Fahnestock State Park — Carmel
1498 Route 301
A perfect place to camp for the car-challenged family. About an hour from NYC and right off the Taconic State Parkway, Fahnestock State Park is a quick and popular weekend jaunt accessible via mass transit. Hop on Metro-North to the Cold Spring Station and take a $20 taxi ride to the park. The taxi must be arranged before you arrive: Cars don't wait at the station. The park offers opportunities for hiking, environmental exploration, enrichment programs for kids, and fishing and row boating in Canopus Lake. One warning: With its proximity to NYC and convenient travel options, this park does get crowded.
RELATED: 7 Favorite Upstate New York Getaways
The hike-in-only Malouf's Mountain Sunset Campground is ideal for first-timers. Photo courtesy of the campsite.
Malouf's Mountain Sunset Campground — Beacon
Old Town Road
I read about this hike-in-only camping site in Beacon on our Westchester site and have since put it on my family's outdoor bucket list. Malouf's Mountain Sunset Campground is a perfect site for both first-time urbanites and seasoned campers. This is not car camping— in fact, no cars are allowed on site. You can get to the area any way you like, but the proprietor will collect you and your gear at the Beacon train station, drop you on the trail to the campground, then bring your gear. The sites are platformed and stocked with a kitchen box, table, and everything else you might need for roughing it. All you need to do is pop up your tent and start to have fun. For a more rustic experience, opt for a primitive site that is completely DIY. Hikes range from a kid-friendly half-hour walk to a five-hour trek. You can order ingredients for all your meals in advance and have them waiting for you when you arrive or you can order prepared meals from a local restaurant, both for an extra fee.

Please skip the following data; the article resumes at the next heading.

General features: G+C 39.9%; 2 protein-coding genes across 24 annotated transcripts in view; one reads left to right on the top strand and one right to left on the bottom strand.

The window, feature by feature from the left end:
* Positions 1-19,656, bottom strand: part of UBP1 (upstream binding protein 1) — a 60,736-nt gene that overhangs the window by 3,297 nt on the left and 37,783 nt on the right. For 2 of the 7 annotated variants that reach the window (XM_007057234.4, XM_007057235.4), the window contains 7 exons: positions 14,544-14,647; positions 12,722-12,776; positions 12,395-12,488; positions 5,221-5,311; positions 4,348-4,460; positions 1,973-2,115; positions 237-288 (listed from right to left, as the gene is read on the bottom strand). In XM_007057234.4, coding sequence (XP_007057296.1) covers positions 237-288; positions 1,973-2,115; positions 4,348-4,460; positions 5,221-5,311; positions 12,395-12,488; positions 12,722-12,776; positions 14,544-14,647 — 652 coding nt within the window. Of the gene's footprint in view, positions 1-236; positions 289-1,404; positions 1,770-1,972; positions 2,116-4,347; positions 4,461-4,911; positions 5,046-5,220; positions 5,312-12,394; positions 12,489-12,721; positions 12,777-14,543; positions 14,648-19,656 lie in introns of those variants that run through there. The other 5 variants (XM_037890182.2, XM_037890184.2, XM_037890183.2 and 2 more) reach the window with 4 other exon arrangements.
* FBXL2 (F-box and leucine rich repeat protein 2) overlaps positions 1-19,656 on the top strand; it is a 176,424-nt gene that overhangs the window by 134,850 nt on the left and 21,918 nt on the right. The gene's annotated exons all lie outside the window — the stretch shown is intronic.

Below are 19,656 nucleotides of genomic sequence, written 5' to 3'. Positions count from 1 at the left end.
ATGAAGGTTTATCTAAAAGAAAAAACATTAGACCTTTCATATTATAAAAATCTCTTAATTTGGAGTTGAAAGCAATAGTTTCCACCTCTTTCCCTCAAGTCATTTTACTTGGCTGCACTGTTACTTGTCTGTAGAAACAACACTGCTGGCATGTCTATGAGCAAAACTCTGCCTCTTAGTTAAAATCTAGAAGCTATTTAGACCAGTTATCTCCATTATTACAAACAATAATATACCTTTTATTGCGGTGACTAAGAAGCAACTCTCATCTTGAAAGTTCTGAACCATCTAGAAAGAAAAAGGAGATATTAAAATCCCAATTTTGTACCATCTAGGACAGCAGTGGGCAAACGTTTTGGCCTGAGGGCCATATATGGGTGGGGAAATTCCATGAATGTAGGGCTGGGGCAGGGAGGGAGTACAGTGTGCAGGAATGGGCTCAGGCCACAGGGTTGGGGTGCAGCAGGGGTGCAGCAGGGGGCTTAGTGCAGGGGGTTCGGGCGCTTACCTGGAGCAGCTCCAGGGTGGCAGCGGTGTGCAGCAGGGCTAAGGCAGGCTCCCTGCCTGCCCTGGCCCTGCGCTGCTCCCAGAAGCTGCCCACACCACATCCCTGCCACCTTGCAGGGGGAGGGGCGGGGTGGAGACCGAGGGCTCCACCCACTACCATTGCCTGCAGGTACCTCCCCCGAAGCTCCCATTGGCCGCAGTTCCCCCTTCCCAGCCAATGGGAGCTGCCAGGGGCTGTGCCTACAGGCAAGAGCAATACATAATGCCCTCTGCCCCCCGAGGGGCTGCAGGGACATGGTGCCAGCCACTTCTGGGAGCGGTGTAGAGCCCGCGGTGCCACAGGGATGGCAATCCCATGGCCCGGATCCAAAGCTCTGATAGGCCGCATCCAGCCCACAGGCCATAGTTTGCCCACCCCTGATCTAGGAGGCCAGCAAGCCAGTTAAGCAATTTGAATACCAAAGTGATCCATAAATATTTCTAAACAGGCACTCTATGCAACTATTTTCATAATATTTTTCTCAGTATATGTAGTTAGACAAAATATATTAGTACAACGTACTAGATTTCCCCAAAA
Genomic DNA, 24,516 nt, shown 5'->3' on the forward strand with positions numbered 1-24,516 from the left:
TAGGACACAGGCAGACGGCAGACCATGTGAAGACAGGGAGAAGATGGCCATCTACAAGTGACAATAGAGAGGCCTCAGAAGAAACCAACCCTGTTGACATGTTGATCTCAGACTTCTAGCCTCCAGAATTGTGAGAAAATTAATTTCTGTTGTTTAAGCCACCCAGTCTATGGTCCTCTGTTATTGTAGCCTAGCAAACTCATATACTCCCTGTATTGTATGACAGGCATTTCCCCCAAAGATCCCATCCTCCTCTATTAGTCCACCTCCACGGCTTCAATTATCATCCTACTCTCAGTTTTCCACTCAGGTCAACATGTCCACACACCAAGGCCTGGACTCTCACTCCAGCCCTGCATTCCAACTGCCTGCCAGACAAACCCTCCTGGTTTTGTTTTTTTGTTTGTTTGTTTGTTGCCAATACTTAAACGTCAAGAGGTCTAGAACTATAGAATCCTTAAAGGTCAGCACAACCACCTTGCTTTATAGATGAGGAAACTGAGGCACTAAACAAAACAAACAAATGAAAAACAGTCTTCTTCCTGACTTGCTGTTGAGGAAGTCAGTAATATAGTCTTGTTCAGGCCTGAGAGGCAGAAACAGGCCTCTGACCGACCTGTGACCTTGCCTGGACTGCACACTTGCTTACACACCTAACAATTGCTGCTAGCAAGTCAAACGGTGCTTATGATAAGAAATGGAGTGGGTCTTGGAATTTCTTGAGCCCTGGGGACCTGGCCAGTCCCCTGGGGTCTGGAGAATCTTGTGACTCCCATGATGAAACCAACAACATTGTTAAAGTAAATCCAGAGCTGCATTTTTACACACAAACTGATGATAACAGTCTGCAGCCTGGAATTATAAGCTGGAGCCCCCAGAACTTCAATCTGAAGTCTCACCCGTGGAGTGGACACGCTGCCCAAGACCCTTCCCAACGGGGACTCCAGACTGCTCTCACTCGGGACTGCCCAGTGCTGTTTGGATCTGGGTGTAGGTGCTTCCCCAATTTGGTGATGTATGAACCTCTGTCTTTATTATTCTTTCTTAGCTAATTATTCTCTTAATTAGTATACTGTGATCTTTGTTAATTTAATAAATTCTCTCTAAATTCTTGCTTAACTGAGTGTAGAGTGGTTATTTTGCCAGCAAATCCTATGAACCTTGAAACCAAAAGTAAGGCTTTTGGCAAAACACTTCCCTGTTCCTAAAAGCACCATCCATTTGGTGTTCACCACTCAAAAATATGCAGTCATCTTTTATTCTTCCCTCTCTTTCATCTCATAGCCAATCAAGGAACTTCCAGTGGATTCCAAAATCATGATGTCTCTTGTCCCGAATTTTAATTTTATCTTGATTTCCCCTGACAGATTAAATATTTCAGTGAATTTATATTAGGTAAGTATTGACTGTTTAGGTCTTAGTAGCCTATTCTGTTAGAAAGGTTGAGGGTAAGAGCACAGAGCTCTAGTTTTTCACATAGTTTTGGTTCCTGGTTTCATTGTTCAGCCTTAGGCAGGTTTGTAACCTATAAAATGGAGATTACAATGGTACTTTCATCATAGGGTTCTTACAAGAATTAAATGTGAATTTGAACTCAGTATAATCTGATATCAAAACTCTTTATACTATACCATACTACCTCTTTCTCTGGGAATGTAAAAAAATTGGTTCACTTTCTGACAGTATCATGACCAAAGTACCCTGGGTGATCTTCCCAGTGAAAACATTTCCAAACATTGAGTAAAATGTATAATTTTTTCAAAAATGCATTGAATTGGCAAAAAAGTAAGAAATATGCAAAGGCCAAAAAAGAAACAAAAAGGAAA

Camping at Hither Hills is an inexpensive way to visit Montauk. Photo by John Williams/courtesy of NYS Parks.
Hither Hills State Park — Montauk
164 Old Montauk Highway